Départ ou non
Sven Bresser's short film L'été et tout le reste (which premieres in Venice's Orizzonti Short Films Competition before going on to Toronto) shows Corsica in a light that tourists never see.
The film, supported by the Film Fund, is set on the island out of season. The visitors have all left. So have many of the young locals, in search of jobs and opportunity. Marc-Antoine is still there, however, caught between a desire to leave and love of his ‘motherland'.
Bresser had the idea for the film when he was still a student. "I had been going to Corsica for my whole life because my grandpa built a house there 50 years ago," the young filmmaker reflects. "My family had been going there for a long time. My aunt married a Corsican man... Corsica really felt like a second home."
When he got older, Bresser couldn't help but notice the "really fast shift" in life on the island once the summer ended and all the tourists had left. He realised the ‘rhythm' of the island completely changed in this period and the beach where families spent so much time
suddenly emptied. He had relatives and friends who stayed there the whole year and wondered just how they spent their time.
"If you talk to Corsican people about the choice whether to leave or stay, it's like a classical Corsican dilemma, especially for young people," the director suggests. "The pressure to make a good choice is something that's universal for my generation. I experienced the same sort of struggle when I finished high school and while I was making my first films." In the film, two friends have different plans, Mickael is already plotting his departure but Marc-Antoine doesn't know if he is ready yet to take that leap.
The two leads, local residents MarcAntoine Innocenti and Mickael Danguis Fasolo, are both newcomers, playing versions of themselves within a fictional story.
"It was a big adventure," Bresser says of the shooting process. French, as spoken in Corsica, wasn't his native language - he could speak it a bit but was out of his comfort zone. He further points out that there is a grain of truth to the stereotype of Corsicans as harsh and suspicious of outsiders. He was warned that it would be impossible to make a film there with a Dutch crew. "But we had really good help. When we explained our film, people were really happy to hear we were telling a story about young people outside the tourist season." It helped, too, that his cousin was a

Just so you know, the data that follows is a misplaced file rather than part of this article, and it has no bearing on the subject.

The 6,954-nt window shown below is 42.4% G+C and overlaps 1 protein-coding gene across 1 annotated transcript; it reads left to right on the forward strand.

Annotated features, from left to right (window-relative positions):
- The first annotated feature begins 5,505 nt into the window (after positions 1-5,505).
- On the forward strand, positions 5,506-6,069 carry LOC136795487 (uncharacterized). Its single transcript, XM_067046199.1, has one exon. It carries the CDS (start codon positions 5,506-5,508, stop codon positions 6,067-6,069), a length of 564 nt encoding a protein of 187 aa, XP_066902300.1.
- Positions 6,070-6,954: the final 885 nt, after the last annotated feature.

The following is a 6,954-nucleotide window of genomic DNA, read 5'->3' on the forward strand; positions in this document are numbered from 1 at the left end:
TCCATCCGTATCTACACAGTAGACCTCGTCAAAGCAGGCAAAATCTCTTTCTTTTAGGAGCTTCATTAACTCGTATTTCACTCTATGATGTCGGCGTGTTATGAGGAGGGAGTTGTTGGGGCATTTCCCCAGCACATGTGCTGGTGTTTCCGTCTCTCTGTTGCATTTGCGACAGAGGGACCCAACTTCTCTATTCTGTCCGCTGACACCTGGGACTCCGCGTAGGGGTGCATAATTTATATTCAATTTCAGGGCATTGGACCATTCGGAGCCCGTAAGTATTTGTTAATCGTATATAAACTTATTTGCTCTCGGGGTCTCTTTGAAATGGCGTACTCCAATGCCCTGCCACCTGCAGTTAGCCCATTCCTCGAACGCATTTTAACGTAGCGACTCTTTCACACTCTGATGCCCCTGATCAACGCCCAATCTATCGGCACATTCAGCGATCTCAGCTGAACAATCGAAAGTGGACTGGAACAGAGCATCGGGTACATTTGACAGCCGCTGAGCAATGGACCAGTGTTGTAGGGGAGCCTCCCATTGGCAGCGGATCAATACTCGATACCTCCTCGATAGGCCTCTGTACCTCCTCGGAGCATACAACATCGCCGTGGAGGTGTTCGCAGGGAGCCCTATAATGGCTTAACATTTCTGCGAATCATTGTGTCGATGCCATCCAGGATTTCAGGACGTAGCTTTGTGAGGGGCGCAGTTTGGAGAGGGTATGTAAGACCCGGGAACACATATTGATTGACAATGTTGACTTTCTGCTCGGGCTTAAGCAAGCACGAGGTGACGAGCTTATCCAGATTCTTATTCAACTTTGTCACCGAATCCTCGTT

well-known figure on the island whose name opened many doors.
Bresser is a graduate of the HKU University of the Arts in Utrecht. His mother is a photographer and his father is an advertising copywriter - a useful background for a would-be filmmaker. His previous short Cavello, which looks at tensions between two previously inseparable 12-year-old friends, screened widely on the festival circuit. He also recently shot Free Fight, a mid-length movie about two very macho brothers who are MMA fighters struggling to deal with vulnerability and grief after their mother dies.
In making L'été, Bresser sought support from one of Amsterdam's best-known independent production companies, IJswater Films. He had been contemplating making a different project but sent the rough idea for L'été et tout le reste to them. They were immediately enthusiastic.
Yes, the director continues to visit Corsica. He was there earlier this summer and showed the film privately to his actors. His relatives should have the chance to see it at the Netherlands Film Festival in Utrecht. ‘I am excited and nervous about the big festivals but it is almost more important to show it to my Corsican family and friends," he declares. "It's an outsider telling their story. For me, it is very exciting to show it to them."
SEE NL Magazine #32 September 2018 / Venice, TIFF & NFF Issue
SEE NL is published four times per year by EYE International and The Netherlands Film Fund and is distributed to international film professionals.